Analysis and Design Experience

Analysis and Design Trends

I have been actively engaged in the practices of identifying user requirements and of designing computer-based systems solutions for more than 30 years. Over that period, I have practiced systems analysis and design using a series of methodological approaches:

  • Classic analysis and design with narrative functional specifications and narrative technical specifications
  • Structured analysis and design with DFDs, mini-specs, structure-charts, etc.
  • Prototyping with limited formal analysis and design documents
  • Object-Oriented analysis and design with use cases, UML diagrams, etc.
  • Agile development approaches using user stories

Over this period of practice, certain aspects of analysis and design have certainly changed:

  • Computer-based solutions are now used to solve a significantly larger number of user problems in our everyday personal and professional lives.
  • User expectations regarding the functionality delivered by computer-based solutions have risen substantially.
  • User expectations regarding the usability of computer-based systems have risen even further.
  • Analysis and design techniques that focus the effort of development teams on use and usability (like use cases, user stories, wireframing, and storyboarding) have become an important component of the analysis and design process.
  • Analysis and design documents that were once predominantly expressed as free-form prose have increasingly been replaced with documents based on standard diagramming languages (like UML or DFDs) and highly-stylized prose.
  • The use of the object-oriented paradigm to describe both problems and solutions has gained a significant following among practitioners.
  • Agile approaches to systems development, that combine analysis and design with construction in the same project phase, have gained a significant following among practitioners.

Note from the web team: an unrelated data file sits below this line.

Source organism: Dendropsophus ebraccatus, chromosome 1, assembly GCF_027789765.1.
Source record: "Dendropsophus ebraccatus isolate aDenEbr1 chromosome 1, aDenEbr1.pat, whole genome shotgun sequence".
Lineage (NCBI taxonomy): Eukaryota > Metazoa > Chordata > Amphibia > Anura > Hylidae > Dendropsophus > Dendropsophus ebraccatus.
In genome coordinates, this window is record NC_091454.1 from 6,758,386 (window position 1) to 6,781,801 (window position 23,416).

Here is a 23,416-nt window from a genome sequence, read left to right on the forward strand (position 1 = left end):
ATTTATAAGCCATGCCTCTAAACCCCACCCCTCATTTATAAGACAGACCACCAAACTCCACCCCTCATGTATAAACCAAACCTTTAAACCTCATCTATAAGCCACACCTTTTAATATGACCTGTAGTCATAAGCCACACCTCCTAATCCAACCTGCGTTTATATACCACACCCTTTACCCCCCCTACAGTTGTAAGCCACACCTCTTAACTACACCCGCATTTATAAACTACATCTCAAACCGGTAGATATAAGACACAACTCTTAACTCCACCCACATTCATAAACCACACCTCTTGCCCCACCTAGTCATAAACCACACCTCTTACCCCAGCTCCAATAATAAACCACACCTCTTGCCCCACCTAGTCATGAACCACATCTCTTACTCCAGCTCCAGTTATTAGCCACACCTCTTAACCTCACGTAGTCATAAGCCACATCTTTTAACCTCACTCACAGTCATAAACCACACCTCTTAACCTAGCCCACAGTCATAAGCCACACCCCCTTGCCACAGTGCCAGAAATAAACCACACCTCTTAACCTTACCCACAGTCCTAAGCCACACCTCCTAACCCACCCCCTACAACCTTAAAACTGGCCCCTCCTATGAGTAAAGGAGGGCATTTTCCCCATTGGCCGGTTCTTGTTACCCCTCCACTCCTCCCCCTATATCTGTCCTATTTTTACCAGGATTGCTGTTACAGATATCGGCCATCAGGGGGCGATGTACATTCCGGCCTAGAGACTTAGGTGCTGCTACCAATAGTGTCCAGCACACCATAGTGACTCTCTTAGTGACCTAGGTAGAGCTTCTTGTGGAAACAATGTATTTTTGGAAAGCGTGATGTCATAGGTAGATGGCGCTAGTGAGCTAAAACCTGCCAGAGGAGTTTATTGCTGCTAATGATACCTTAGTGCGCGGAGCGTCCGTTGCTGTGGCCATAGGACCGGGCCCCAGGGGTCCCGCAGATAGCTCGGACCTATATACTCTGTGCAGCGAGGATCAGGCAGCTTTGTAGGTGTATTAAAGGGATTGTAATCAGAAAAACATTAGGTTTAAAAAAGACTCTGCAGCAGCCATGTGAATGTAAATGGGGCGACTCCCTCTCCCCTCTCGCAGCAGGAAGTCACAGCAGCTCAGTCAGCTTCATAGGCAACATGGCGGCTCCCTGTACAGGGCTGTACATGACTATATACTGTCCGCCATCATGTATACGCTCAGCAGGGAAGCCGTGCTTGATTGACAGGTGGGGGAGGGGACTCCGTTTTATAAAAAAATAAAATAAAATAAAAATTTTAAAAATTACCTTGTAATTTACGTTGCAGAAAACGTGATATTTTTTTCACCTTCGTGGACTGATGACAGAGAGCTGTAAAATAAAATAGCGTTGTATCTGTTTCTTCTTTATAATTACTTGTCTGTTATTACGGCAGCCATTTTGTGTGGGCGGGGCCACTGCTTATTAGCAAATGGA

• The use of computer-based tools for all aspects of analysis and design has become so commonplace that what were once called CASE tools (computer-aided systems engineering tools) are now just the everyday tools of the trade.
  • The practice of business analysis has come to be distinguished from systems analysis as a means of identifying a proper role for non-technicians as they participate in the analysis and design process, and as a means of expressing a continuity between activities traditionally described as management consulting with activities traditionally described as systems analysis.

By contrast, some very important aspects of analysis and design have remained the same:

  • The practice of interacting directly with users (using interviewing or JAD-like approaches) in order to understand and document their requirements is still the gold standard of requirements-related work.
  • Tools and techniques that relate the features of the system directly to its usage patterns (like use cases) and that make concrete samples of the user interface available to users sooner (like wireframes, prototypes, and iterative system deliverables) keep users engaged in the project more fully throughout its lifecycle.
  • The extent to which newer tools and techniques are adopted (or any formal techniques are employed) still varies substantially from organization to organization.
  • The exact tools and techniques employed still vary from project to project even within the same organization depending upon the individuals assigned to the project, the nature of the end product, and the sensibilities of the end users.

My Current Approach

My current approach to systems analysis and design is highly adaptable and focuses on capturing user requirements effectively and delivering the solution quickly. I believe in a sufficient amount of scoping and planning before analysis and design in order to avoid wasted effort on the part of all stakeholders. I firmly believe that we need to understand the use cases well before we begin to implement the systems components that realize those use cases. Having accomplished that, I believe in proceeding with agile approaches that favor the delivery of working code over the delivery of elaborate specifications. Consequently, I favor project approaches that mix analysis and design activity with construction activity within a controlled, iterative framework.

Nevertheless, I fully understand that I must accept my stakeholders (users, funders, analysts, designers, coders, testers, and deployers) as I find them. Consequently, I always seek to build a project plan and methodolgoical approach that best suits the people involved and the problem at hand.